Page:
Wednesday, 7 October 2009

A ground truth for creativity (or lack of)

My officemate and I had quite an interesting discussion yesterday as to whether there is a 'right' or a 'wrong' answer to give, when you assess how creative something is.

Different people come up with different assessments, based on a whole range of factors such as their expertise in that domain, their knowledge of the process by which creative products are produced, personal opinion and bias according to their tastes, and the amount of time and effort which they give to the assessment.

Part of my work involves a computational system which produces so-called creative behaviour and then assesses how creative that behaviour is, as part of feedback into refining the creative process. (I shall discuss this work in more depth in a future post, when it is further developed.)

How do I test whether the system 'works', i.e. whether its behaviour could be deemed creative and its self-assessment of its own creativity is accurate? There is no ground-truth for creativity; in fact this lack of ground-truth is the central research problem I am addressing! To test its performance against other creativity measurements is to test one theory against another rather than testing the model against real life.

So lets test the model against real life - compare its judgements of creativity to judgements made by people. If there is a large crossover and agreement between machine and people, then the machine is making a good job of approximating human assessment of creativity: the only guide we have to follow at present.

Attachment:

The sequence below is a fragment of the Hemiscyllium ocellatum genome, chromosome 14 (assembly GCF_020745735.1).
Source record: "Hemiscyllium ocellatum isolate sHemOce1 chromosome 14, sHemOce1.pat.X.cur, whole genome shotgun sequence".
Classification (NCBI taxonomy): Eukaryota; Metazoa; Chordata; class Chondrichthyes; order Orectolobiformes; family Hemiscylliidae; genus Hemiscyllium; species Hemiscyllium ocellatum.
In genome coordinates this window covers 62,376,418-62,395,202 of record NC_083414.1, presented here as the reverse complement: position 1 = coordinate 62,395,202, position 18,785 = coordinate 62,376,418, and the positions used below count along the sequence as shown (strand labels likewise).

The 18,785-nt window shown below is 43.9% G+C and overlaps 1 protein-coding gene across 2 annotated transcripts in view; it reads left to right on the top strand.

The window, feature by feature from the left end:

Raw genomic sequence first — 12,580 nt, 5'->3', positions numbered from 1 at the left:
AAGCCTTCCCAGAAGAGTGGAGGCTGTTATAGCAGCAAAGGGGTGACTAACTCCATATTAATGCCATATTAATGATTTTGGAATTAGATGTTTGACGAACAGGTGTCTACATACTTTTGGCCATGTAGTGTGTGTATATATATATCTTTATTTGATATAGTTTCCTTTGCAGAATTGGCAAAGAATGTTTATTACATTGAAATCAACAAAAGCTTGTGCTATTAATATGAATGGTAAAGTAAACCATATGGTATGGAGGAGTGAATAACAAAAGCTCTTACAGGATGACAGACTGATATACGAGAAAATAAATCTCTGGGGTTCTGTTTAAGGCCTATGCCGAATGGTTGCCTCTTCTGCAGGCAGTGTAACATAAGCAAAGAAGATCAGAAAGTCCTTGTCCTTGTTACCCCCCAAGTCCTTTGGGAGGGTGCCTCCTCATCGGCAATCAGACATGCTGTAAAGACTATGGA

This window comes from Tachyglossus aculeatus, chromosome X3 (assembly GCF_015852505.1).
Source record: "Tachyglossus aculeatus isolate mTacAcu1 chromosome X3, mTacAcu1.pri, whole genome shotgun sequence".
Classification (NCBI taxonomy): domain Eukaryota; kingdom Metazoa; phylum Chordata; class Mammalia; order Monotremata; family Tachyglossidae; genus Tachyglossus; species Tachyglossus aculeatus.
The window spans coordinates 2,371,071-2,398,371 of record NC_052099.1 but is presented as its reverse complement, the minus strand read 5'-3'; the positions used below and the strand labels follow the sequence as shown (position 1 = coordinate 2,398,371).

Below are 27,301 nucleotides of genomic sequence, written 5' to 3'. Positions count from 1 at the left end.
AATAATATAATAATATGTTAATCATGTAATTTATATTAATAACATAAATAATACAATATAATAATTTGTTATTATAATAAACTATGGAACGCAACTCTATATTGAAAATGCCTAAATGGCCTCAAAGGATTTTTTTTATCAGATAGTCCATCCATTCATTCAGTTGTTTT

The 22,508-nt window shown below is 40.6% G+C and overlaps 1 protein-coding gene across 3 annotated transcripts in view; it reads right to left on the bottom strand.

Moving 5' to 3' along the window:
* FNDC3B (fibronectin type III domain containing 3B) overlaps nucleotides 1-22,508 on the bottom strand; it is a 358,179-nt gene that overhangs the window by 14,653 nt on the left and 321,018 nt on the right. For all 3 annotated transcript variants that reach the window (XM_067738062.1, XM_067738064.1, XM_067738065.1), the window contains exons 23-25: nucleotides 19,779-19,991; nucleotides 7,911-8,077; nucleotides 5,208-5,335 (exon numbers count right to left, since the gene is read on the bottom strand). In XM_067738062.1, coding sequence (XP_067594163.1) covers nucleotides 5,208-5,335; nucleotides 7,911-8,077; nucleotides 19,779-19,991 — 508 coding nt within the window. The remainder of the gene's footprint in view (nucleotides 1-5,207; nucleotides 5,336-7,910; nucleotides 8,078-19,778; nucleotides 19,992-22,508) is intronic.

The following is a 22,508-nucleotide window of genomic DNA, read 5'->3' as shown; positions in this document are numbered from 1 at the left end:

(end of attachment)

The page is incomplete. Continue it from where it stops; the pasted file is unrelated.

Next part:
Next problem: what if my system is proven to perform well against some 'right answer', coming up with a satisfactory evaluation of the creativity present in the system - does this mean my system is also 'right'? I would say no, it is not coming up with a universally correct assessment: because no such universally correct assessment exists. We can approximate what a number of people would collectively decide about a system or item's creativity, and aim to match the consensus of opinion. More often than not, however, someone will disagree...

1 comment:

  1. Creativity is about more than a set of end-products; the attributes of the creator, the environment in which the creator works in and the creative process all play their part when we judge on the creativity being displayed.

    If I am to ask people to judge the creativity of something then I must consider not only their comments but also their opinion on what they are being asked to do:
    - Is this task easy/natural to perform?
    - If not, what makes this task difficult/artificial to carry out?
    - What further information would be useful in order to feel more confident about the assessment of creativity that is being made?

    It is this last question in particular that, I believe, holds some intriguing insights as to what is important for the evaluation of creativity.